You can take two equally brilliant children, who are equally hard working and one will get into an Ivy League college with a pile of scholarships while the other will get into a good state school and have a pile of student loans. How does this happen?
An anecdote: Growing up, there was a very bright child whose mother was a brilliant packager. The child, “Jaydee” won every competition, every scholarship, and was in the local papers each week. When Jaydee applied for college, prestigious colleges were actually bidding for Jaydee. Other kids (with equal grades) were HOPING for a single acceptance letter. Why was Jaydee so valued by colleges? Was it really that he was more brilliant than all the other children at his school? No, his mother was a “packager”. She scouted out opportunities for him (Contests, scholarships, events), which made him more appealing to other awards/contests/scholarships. She helped him attend great opportunities. She helped him attend impressive internships, write an impressive application and resume. Awards attract awards.
A more personal anecdote: My son has always been attracted by Science and Math. He naturally gravitates to it. When he was very young, he won a few Math and Science competitions. These were easy, non-competitive local competitions. As he got older and started applying for more prestigious awards, each application asked, “What awards have you won?” As he had a few minor awards under his belt, he had something to write on those applications (which his friends did not.) Of course, he won the more prestigious awards because his application could list a long list of various awards that he had already won. Awards attract awards.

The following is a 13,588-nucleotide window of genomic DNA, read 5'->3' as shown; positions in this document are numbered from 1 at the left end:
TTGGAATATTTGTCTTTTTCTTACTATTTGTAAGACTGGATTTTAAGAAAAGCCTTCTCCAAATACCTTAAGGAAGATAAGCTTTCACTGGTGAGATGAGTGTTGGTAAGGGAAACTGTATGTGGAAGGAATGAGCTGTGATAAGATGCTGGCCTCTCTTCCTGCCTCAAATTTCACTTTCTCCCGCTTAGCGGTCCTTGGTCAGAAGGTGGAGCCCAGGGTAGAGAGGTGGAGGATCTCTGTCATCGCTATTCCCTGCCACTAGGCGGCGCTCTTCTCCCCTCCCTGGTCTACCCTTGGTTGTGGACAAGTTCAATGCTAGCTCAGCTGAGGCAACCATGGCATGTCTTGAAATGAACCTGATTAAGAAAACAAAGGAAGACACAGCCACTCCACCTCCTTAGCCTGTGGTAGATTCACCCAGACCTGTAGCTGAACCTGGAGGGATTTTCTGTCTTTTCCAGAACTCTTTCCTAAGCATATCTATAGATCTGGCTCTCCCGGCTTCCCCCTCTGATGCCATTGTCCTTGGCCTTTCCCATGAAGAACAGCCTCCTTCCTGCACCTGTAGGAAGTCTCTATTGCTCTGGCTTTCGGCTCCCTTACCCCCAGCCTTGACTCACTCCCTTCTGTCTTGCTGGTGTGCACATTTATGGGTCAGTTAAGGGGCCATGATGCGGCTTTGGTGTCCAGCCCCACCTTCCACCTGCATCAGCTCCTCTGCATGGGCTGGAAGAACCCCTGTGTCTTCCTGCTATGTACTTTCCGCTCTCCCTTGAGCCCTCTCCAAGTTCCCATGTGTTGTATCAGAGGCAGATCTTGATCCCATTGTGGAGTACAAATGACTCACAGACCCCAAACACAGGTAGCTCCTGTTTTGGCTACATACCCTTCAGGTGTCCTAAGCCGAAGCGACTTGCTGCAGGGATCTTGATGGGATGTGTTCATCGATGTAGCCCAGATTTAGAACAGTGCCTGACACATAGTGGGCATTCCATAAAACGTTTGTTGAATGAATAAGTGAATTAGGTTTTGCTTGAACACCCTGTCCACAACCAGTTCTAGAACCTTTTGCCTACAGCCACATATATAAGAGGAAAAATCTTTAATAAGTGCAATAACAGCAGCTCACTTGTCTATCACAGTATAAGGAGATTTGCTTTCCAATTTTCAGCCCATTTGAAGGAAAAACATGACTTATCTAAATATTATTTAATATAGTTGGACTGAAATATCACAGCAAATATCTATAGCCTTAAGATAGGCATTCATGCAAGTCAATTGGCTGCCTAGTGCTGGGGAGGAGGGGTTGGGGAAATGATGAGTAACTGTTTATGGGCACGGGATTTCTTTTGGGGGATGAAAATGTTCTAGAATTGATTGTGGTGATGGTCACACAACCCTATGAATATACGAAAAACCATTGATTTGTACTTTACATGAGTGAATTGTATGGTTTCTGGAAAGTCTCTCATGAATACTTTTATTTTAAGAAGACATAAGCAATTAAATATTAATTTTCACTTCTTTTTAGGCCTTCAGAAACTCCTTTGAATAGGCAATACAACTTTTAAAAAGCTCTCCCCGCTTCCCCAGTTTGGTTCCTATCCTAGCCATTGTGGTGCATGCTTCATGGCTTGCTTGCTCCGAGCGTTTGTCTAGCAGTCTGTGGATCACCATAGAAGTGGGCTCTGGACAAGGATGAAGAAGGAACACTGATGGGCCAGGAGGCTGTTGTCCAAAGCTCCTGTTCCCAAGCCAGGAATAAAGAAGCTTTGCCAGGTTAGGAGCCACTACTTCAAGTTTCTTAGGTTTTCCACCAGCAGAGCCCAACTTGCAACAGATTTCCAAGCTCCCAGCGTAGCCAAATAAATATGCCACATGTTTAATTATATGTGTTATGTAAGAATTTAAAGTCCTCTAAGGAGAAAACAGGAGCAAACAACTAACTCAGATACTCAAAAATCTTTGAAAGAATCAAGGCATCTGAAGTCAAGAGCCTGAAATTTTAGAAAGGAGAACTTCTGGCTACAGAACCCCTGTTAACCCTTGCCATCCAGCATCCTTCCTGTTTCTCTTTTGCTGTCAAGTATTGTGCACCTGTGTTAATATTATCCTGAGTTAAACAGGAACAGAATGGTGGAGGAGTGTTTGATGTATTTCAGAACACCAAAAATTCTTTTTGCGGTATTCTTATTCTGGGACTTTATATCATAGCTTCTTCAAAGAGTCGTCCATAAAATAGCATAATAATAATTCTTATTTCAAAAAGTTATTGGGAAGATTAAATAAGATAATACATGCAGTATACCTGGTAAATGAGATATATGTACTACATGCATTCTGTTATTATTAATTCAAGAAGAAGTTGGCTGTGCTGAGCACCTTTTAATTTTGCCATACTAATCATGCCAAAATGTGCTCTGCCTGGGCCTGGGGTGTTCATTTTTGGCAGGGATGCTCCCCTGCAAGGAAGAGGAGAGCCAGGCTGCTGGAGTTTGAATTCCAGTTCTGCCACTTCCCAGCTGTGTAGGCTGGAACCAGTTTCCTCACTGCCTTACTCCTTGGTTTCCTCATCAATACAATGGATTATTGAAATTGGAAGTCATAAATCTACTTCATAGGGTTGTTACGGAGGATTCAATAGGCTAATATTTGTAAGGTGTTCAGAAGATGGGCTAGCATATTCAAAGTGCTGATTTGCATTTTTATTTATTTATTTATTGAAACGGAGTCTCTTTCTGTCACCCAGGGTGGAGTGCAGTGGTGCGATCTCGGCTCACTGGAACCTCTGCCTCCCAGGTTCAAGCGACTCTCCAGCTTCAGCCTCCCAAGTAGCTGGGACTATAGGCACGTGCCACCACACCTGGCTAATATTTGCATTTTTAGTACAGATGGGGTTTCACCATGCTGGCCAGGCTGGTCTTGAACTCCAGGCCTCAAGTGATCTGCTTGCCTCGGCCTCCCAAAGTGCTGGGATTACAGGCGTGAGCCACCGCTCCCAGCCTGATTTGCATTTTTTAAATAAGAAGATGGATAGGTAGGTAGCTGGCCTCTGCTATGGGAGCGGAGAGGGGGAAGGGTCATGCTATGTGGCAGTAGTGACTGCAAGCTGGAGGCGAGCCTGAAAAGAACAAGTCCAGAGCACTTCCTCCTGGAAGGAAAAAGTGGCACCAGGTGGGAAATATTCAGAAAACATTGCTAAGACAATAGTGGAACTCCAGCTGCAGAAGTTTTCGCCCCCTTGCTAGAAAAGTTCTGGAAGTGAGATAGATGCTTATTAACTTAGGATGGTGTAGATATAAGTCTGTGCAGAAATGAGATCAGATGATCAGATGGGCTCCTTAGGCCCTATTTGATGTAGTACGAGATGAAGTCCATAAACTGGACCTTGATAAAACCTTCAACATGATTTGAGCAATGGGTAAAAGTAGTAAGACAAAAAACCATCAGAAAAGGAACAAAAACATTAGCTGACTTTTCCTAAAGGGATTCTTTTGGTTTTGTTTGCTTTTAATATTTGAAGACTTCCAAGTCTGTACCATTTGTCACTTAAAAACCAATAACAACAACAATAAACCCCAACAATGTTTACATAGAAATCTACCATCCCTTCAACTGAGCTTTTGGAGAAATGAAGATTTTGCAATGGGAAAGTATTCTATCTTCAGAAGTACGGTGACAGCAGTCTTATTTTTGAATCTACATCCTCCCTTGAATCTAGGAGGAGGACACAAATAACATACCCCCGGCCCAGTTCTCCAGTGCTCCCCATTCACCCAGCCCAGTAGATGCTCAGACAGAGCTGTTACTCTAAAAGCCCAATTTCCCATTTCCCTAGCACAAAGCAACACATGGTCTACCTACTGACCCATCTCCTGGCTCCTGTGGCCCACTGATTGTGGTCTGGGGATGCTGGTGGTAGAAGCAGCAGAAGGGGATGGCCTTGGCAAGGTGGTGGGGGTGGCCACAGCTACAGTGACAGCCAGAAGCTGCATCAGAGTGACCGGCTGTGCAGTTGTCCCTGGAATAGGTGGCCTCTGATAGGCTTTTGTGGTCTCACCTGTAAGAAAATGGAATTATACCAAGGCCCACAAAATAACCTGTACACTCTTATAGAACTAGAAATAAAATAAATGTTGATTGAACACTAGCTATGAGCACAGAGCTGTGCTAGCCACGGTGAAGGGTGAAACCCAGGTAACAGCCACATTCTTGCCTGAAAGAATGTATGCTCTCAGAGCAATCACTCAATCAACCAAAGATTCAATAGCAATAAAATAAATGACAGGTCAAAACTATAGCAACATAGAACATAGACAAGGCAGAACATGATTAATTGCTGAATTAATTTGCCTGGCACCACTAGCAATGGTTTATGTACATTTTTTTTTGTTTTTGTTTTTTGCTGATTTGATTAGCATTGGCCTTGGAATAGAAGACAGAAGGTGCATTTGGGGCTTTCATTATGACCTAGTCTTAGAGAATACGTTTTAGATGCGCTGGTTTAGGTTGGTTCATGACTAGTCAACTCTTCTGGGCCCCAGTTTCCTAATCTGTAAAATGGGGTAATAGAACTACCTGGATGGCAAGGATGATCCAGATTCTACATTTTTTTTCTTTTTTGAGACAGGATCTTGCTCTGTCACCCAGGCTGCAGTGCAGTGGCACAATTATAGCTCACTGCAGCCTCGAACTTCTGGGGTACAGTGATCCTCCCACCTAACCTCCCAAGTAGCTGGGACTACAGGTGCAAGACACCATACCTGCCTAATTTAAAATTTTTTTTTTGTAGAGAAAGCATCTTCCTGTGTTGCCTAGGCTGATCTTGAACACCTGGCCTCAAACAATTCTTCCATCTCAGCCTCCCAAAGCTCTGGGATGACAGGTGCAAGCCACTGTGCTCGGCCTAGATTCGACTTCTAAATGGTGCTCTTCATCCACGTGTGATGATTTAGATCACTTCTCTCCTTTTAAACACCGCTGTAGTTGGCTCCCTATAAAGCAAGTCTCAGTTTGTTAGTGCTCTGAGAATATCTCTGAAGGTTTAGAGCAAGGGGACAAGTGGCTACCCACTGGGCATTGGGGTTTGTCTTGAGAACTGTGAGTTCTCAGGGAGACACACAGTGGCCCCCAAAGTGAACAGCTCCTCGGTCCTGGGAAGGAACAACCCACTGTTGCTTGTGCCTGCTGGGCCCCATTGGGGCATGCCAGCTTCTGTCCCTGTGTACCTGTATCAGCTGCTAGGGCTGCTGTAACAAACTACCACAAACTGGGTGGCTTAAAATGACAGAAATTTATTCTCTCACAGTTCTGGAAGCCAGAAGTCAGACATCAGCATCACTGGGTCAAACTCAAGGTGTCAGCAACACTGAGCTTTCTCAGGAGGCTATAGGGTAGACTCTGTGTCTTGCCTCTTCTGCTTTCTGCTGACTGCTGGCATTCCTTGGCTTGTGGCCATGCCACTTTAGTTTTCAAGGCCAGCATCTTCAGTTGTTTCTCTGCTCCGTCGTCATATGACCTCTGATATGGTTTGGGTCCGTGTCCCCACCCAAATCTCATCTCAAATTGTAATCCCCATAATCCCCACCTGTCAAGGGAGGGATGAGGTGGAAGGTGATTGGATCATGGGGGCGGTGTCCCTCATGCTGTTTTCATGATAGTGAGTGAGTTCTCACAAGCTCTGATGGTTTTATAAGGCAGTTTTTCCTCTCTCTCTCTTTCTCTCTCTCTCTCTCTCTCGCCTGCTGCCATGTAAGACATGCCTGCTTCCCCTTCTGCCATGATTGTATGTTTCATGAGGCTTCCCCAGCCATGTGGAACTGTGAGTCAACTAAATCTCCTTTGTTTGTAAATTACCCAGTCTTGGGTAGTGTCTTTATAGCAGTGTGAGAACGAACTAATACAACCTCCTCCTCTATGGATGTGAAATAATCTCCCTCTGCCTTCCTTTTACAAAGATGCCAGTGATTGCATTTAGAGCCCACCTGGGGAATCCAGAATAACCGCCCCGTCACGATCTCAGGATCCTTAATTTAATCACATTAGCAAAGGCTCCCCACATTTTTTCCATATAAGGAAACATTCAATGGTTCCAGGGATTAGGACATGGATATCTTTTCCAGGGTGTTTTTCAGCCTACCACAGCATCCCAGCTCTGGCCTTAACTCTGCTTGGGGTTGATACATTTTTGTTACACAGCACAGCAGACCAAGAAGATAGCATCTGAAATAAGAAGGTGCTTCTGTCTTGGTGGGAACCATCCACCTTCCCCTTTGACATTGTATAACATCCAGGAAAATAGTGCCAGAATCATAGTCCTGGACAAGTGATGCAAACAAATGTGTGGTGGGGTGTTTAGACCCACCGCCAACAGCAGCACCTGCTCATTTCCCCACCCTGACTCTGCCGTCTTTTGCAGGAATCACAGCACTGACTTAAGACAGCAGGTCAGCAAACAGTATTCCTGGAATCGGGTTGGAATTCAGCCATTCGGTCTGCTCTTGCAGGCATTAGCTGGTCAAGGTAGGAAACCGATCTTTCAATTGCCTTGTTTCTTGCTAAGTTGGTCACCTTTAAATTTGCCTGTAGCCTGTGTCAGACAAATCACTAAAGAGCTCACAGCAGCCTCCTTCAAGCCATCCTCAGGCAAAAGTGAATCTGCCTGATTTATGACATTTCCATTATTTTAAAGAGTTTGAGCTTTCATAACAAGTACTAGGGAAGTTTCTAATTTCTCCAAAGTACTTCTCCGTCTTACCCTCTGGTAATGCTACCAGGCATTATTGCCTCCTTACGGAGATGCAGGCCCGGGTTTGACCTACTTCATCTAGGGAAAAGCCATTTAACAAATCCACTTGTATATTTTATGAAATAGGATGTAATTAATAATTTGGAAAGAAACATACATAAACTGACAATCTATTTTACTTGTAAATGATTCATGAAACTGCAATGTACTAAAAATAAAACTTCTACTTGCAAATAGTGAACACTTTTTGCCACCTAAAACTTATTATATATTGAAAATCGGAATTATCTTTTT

So what does this mean? This means that if you want your child to be sought after, you need to chase after interesting awards and opportunities. They should match up with your child’s interests (otherwise you will never be able to make him/ her do them) and should be stepping stones to where and what they want to do in the future.
Even if they fail (they are not the kid that wins first place), it may motivate your child to work harder and it will put you on a mailing list for similar opportunities. Other parents are always asking me, “how did you find out about X seminar/competition/ internship?” and I honestly tell them, “I received a mailer/email about it.” You get on mailing lists and people will tell you about other interesting opportunities.
In an upcoming article I will tell you what opportunities there still are in this age of cancelled opportunities (Covid-19), and how to “package your child” in this age of Covid-19.
In the meantime, happy wrapping!